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Women's World Cup

No shrinking violet: The 'bold' France coach bidding to emulate Pogba, Griezmann & World Cup 2018 winners

11:10 AM GMT+4 07/06/2019
Corinne Diacre France Women's World Cup 2019
Having left the Division 1 Feminine's top scorer out of her squad, the hosts' coach Corinne Diacre is no stranger to making brave calls

"We hope to raise the World Cup just like the men did."

Elise Bussaglia was the first person to face the press at this summer’s World Cup and the France midfielder wasted no time in laying out Les Bleues’ ambitions for the tournament.

"We have grown, we have evolved as a team, a group has been built in recent years, even in the last month," she told the room. "We are ready."

Bussaglia doesn’t just speak for herself. Perhaps the most notable impact France women's coach Corinne Diacre has made on this team since taking over in August 2017 has not come from a tactical or footballing perspective, but psychologically.

Few players show that better than Gaetane Thiney. The Paris FC star was a central focus of France’s World Cup exit four years ago, missing a glaring opportunity in their quarter-final tie with Germany - a match they would go on to lose on penalties.

She was then omitted from her country’s squad for the 2016 Olympics in Brazil and admits that she doubted the future of her international career for "six complicated months".

But now 33 years old, Thiney’s inclusion at her home World Cup only shows how far she has come – particularly under Diacre.

"That World Cup and the game against Germany may be the best thing that happened to me," she admitted.

"It was hard, it was a lot of questioning and it allowed me to be here today. It was a very powerful drive for me."

Now, she says: "I want to be a world champion."

Confidence is a running theme in the press conferences and interviews involving these players, and it’s no surprise.

Diacre, after all, spent three years managing Ligue 2 side Clermont Foot, becoming the first female coach to take charge of a men’s professional club on a competitive basis when she was appointed in 2014.

During that time, Clermont finished 12th, seventh and 12th again, while she made a bold impression and left no one doubting her ability to manage a men’s team.

"Her approach is totally different from what I have known," Frederic Verna, a journalist for Sports Auvergne, explained to MaLigue2 during Diacre’s time in the men’s second division.

"There is a real frankness on her part. What I found original is her emphasis on human behaviour. 

"Many of the players who left were probably better footballers, but they did not fit in the mould of the behaviour desired by Diacre.

"It is a risky choice, but her current group is in her image and it suits her perfectly – and the results are felt."

Montpellier striker Gaetan Laborde offered further insight into just what Diacre does to get the best out of her players.

The 25-year-old, who netted 10 times in Ligue 1 this season, had a prolific loan spell at Clermont in 2015-16, and he cited her player management as a key reason for his eight goals in 18 games.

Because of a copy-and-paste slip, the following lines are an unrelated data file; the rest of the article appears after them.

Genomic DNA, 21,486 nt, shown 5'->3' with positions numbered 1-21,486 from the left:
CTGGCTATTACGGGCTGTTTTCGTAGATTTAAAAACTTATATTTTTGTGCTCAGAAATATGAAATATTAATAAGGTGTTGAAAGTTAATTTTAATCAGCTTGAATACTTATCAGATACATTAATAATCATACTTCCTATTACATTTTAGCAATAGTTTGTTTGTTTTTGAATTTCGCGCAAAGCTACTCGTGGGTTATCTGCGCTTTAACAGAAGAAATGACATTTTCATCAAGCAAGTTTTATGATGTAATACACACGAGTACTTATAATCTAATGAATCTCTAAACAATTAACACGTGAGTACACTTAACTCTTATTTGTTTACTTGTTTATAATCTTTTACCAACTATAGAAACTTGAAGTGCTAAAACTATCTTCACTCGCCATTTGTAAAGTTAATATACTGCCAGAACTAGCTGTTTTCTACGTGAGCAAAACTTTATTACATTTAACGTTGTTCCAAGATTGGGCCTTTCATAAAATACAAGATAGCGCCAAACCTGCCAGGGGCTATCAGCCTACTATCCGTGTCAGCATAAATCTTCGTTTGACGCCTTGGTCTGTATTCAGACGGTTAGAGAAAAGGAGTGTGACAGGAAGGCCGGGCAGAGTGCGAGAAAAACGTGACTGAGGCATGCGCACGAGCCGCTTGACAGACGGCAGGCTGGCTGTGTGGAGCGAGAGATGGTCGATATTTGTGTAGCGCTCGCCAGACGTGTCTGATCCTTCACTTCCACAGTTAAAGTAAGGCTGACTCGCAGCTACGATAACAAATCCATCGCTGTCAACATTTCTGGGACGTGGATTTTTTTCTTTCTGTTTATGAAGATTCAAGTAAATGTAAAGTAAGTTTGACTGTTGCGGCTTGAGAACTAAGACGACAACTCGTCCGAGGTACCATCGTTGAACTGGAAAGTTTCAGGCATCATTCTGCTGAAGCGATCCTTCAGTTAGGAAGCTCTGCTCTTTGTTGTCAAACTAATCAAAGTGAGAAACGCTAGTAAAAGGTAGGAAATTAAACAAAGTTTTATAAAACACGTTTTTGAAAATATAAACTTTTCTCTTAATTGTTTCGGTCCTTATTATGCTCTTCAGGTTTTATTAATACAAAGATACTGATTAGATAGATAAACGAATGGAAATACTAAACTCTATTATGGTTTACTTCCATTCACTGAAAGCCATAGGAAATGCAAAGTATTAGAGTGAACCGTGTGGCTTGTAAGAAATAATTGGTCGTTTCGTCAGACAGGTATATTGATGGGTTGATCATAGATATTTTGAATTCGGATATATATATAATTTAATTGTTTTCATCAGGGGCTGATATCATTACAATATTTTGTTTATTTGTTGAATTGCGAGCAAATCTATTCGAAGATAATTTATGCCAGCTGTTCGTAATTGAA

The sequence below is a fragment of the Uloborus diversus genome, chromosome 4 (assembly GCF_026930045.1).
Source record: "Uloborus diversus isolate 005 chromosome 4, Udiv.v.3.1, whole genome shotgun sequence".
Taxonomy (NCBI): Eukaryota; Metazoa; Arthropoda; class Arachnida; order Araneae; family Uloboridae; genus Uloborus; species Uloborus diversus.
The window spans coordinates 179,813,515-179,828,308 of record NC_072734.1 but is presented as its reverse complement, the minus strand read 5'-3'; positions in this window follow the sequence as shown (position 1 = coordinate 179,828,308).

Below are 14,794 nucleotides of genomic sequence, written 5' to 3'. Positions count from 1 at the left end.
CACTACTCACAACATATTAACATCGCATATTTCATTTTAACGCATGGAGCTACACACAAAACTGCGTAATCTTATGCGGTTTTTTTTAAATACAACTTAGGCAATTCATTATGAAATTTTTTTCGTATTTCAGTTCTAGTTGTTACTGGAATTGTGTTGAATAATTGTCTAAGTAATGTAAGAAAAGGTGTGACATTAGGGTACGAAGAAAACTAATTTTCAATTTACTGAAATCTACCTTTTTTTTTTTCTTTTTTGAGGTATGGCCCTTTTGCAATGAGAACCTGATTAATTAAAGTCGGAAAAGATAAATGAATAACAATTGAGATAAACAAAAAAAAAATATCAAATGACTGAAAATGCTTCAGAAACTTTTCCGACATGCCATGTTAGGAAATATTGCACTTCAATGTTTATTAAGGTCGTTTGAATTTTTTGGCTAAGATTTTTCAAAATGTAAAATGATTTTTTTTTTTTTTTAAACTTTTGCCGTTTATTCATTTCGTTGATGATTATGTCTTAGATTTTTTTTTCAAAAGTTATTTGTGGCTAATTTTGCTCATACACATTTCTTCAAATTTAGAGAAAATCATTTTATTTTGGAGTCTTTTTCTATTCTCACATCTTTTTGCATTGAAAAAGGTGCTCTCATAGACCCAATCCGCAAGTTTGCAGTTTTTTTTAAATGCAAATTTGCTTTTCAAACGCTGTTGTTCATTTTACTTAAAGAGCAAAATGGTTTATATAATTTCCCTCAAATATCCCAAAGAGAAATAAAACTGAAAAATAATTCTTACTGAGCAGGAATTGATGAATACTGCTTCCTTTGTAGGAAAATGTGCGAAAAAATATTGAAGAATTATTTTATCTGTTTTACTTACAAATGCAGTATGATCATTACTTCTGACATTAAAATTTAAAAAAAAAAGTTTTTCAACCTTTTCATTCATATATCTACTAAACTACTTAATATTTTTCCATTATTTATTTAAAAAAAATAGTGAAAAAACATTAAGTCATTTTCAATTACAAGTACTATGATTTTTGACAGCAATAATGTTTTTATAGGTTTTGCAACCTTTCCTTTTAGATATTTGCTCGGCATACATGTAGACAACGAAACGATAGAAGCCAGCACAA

"Diacre immediately had the right words to make me confident again," he explained to L’Equipe .  "And when you trust me, I will do everything on the pitch."

This is something she is effectively implementing with Les Bleues now - and her brutal honesty, or "frankness" as Verna dubbed it has followed her to the national team too.

Diacre is not afraid to say when she has been disappointed by a performance, while also being her usual coy self when it comes to pre-match press conferences, as was on show again this week.

"It's a good question but I will not answer it," she said when asked about her starting XI for the opening game against South Korea.

"There are a lot of Koreans in the room, and if you will allow me, I will keep the starting XI a little secret. Thank you."

But the 44-year-old is confident and bold too, as seen in her decision to leave Division 1 Feminine top goalscorer, Marie-Antoinette Katoto, out of her World Cup squad.

Instead of bringing the PSG forward, who scored 22 times in 20 league games this season, she opted for Emelyne Laurent, a 20-year-old Lyon striker who scored just once in seven games while on loan at Guingamp.

"She can bring us a lot," Diacre said of Laurent. "We didn’t have this type of player, who can break into the penalty area and win a penalty if we need to get back into the game.

"It was a difficult choice [to omit Katoto], but I made it and I stand by it. It’s certain that if we don’t win the World Cup, I will be reproached for it."

But Diacre has made bold decisions before and her emphasis on having the right mentality is exactly what France will need to succeed this summer.

Their route to that World Cup dream will likely see them cross paths with all of the USA, England and Germany - 2015’s winners, third-placed team and fourth-placed team, respectively.

Add France’s poor record in the tournament - the country having qualified just three times - and, despite them being one of the fancied few for this summer’s title, Diacre’s team really are up against it.

That, however, will not faze a woman who has already made incredible history in her home country.

"We are here to try to build the history of women's football in France," goalkeeper Sarah Bouhaddi said.

With a leader of Diacre’s quality and strength, anything is possible.